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Objections to VH-71 Cancellation Grow Louder
Lawmakers in both houses of Congress are protesting Defense Secretary Robert Gates' decision to terminate the VH-71 presidential helicopter, with now near-daily complaints growing more numerous.
The latest salvo was launched by Democratic Rep. Maurice Hinchey, whose upstate New York district includes Lockheed Martin's VH-71 headquarters in Owego. This week, Hinchey said the official letter of termination issued by the U.S. Navy Department "does not change the circumstances surrounding my efforts…to continue funding" the current presidential helicopter replacement program. The Italian defense minister and pro-industry supporters in Washington also have spoken up lately.
Primary among the complaints is that the Pentagon made its decision without consulting Congress. "The Constitution is clear that Congress has the authority and responsibility to determine how federal money is spent," Hinchey said. The decision over the helo -- designed to carry the commander in chief and other White House staff -- will ultimately be made by Congress, the congressman asserted.
In a June 4 teleconference hosted by the pro-industry Lexington Institute, Rep. Roscoe Bartlett (R-Md.), an outspoken critic of Gates' decision, questioned the Navy's termination on legal and even moral grounds. "I think the Secretary of Defense has acted outside his prerogative to cancel this program," said Bartlett, who is ostensibly in line to lead the House Armed Services Committee's Republicans now that their leader, Rep. John McHugh (R-N.Y.), has been tapped to become the Army's secretary. "We're partners with the Pentagon and the White House, but they had this conversation outside the partnership and we regret that."
Lexington analyst Loren Thompson, who has advocated for Lockheed programs before, said Gates "short-circuited" the "fairly rigorous" decision-making process. Thompson has been prominent in his criticism, with increased media outreach and prepared statements on VH-71 recently.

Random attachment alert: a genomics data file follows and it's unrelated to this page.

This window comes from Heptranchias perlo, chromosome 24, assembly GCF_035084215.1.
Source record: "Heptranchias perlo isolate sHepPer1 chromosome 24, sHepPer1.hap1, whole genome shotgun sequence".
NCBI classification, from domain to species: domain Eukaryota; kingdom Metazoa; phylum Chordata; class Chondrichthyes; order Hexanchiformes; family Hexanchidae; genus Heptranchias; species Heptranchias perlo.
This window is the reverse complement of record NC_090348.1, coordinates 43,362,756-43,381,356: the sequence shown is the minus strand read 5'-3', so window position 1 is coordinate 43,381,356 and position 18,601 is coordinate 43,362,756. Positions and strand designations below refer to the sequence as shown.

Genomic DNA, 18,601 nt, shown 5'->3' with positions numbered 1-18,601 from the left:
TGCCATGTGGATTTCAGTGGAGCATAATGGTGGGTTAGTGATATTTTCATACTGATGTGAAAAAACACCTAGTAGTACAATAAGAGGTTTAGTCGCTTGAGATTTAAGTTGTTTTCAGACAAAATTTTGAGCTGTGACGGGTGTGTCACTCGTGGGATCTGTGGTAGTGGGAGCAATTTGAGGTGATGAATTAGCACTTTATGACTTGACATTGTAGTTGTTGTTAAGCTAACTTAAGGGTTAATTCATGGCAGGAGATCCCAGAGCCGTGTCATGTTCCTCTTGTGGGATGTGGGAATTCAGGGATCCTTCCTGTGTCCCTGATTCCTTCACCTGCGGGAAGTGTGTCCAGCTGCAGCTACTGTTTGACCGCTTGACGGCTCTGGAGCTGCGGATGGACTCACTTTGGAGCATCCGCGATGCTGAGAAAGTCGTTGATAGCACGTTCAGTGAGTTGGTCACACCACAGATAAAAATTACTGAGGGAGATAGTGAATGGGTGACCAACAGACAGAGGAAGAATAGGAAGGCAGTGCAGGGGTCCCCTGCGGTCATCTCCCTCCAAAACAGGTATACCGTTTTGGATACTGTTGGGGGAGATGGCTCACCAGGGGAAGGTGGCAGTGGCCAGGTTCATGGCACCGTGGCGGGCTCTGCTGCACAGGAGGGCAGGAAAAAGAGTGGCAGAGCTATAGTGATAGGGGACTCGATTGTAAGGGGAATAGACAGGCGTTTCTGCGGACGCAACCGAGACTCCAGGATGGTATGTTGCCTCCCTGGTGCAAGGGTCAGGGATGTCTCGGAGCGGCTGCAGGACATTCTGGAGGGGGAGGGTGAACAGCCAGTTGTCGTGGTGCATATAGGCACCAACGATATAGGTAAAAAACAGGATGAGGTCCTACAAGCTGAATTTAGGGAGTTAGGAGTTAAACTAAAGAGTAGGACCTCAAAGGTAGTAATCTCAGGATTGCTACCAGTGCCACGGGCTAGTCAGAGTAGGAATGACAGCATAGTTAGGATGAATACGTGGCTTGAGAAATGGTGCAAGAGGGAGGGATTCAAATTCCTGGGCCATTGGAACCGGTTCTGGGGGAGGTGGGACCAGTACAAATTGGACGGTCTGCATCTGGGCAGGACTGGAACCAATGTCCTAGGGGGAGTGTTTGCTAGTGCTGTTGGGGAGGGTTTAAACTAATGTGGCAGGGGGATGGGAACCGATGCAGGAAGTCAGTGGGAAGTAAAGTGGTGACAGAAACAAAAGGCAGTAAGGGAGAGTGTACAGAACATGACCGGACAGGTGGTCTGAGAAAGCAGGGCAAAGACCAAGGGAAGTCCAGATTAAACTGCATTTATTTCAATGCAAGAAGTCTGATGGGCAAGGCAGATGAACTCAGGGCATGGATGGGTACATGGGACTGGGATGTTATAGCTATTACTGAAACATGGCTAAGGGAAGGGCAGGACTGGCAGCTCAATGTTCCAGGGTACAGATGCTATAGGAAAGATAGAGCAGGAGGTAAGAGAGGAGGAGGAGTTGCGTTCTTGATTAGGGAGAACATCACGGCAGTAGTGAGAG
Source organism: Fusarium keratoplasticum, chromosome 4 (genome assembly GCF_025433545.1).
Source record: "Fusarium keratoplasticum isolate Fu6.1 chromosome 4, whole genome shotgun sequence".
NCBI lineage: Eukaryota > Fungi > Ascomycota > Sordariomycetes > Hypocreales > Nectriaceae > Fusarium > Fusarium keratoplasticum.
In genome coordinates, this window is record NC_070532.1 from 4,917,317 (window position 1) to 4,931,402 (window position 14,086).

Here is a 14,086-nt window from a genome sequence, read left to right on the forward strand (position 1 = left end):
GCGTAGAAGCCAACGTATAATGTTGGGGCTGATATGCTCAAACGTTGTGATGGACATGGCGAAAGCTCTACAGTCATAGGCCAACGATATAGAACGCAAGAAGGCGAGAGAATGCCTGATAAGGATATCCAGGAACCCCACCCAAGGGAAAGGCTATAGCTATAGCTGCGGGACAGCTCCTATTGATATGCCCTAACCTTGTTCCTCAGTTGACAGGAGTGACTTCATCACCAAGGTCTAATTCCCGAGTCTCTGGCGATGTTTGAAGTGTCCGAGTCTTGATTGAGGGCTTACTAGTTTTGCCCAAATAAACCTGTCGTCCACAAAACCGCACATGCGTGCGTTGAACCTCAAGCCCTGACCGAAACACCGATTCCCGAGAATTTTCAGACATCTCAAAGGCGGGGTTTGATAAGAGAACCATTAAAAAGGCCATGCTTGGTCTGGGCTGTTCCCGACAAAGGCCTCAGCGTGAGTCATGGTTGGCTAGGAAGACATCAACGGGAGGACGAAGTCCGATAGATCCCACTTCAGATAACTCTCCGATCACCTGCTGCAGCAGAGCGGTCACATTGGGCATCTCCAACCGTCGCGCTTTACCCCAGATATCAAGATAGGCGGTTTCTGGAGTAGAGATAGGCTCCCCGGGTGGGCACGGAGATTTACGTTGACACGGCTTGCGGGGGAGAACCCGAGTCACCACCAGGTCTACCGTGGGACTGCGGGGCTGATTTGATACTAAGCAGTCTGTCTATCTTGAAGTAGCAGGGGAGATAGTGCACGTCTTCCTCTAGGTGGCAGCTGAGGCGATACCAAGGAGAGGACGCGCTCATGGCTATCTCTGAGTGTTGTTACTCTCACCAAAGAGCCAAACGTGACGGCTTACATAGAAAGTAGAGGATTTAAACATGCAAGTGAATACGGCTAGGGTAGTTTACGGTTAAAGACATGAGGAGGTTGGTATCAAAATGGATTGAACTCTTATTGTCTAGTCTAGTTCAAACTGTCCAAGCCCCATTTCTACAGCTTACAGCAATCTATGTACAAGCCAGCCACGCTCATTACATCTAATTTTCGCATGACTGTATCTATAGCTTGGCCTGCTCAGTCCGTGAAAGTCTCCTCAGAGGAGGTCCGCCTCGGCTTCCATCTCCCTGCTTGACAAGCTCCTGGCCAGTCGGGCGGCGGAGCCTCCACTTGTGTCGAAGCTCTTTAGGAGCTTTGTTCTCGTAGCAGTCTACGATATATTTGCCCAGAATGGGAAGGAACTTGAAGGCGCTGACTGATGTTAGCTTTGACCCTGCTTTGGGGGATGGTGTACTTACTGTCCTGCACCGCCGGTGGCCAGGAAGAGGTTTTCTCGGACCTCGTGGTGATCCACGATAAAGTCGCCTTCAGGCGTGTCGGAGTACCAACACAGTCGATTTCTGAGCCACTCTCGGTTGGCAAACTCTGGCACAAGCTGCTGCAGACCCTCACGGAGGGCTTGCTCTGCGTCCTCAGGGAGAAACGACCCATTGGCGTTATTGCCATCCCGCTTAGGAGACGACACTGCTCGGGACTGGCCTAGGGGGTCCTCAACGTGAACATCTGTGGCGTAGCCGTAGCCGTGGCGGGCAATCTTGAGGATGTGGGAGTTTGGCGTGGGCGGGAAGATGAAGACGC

Meantime, Italian Defense Minister Ignazio La Russa has written Gates explaining his own concern, as AgustaWestland is providing the base aircraft. La Russa touted the issue of jobs under threat in Italy and the United Kingdom and has offered "assistance" in finding a solution. He has also said AgustaWestland should offer the widest cooperation to identify the best way to allow the program of record to proceed.
The minister further stressed that there are many important aviation activities shared by Italy and the United States, like the F-35 Joint Strike Fighter. But La Russa said he was not considering retaliation.
Still, VH-71 probably will be a topic of discussion between Italian Prime Minister Silvio Berlusconi and President Barack Obama during their first bilateral meeting. The U.K. government has so far opted for a softer approach, but some lobbying initiatives have also been undertaken in London.
AgustaWestland and parent Finmeccanica continue to consider the termination of the VH-71 as a pure political decision of the new Obama administration and without any operational or even financial foundation. Alternatives could prove both less secure for the President and costlier, industry officials suggest.